STANZAS.

1.
The shadows which grow on the ridge of Night,
Or on islands that float in the pale starlight,

Are more pleasant to me

Than the smiles that flee
From the giant of morning, proud and free.

2.
These shadows are suft as a maiden's eyes,
Which weep for her lover when daylight dies;

But the world is gay

In the hot sun-ray,
And misery flieth away-away!

3.
They are gone—the poets who once shed light
Like noon, but pleasant as pale starlight;

And I love to dream

In the shadowy beam,
Which their spirits have cast on Time's dark stream.

4.
The living are here—and the dead are gone;
But their fame is alive like a changeless dawn,

Which shall never be old,

Nor seared, nor cold,
But shine till the tale of the world be told. B. C.

ON THE MADNESS OF LEAR. The story of this tragedy is said produced a catastrophe so exquisitely to have been taken from “ The true touching and natural, as to make an Chronicle History of King Leir and audience shrink with sensitive horror his three daughters, Gonorell, Ragan, from a contemplation of it? A caand Cordella.” Some play on the same tastrophe of one of the most beausubject was entered at Stationers' tiful tragedies our language boasts, Hall, by Edward White, May 14, brought about by a train of probable 1594. The present is supposed to events, affecting persons whose sorhave been written by Shakspeare, in rows have made them dear to us! 1605.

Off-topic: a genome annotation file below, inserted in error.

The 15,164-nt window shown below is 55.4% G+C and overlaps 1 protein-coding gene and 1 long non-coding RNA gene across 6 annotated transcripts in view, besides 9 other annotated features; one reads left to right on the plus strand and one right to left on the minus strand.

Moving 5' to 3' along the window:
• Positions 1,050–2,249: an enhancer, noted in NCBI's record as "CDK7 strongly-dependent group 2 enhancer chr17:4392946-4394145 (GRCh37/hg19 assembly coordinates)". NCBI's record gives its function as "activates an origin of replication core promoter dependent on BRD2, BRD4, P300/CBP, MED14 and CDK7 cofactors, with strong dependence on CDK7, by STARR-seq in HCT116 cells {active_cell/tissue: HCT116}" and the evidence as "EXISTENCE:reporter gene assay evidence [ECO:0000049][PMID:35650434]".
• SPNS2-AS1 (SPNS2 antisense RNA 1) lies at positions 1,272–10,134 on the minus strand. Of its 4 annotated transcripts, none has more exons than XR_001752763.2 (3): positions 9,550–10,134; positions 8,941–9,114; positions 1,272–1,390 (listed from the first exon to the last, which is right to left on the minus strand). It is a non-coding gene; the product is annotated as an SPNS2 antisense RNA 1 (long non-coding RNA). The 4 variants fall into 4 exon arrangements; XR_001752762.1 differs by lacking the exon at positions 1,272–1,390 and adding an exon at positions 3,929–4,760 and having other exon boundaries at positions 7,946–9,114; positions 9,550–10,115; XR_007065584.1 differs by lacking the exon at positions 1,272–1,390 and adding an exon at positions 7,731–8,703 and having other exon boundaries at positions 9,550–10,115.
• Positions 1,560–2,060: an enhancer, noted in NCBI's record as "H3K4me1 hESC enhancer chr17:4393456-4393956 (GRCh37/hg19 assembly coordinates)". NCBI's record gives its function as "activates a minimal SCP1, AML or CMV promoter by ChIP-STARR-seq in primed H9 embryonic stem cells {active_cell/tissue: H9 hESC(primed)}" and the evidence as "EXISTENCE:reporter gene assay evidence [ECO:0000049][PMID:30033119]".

There can be little doubt that Shak" There is, perhaps, no play," says speare intended to make the afflicDr. Johnson, « which keeps the at tions and death of Cordelia the strong tention so strongly fixed-which so links by which to bind our sympamuch agitates our passions, and in- thies to the fate of Lear. Without her terests our curiosity. The artful in- the impetuous monarch would excite volutions of distinct interests, the but little compassion-he had not striking oppositions of contrary cha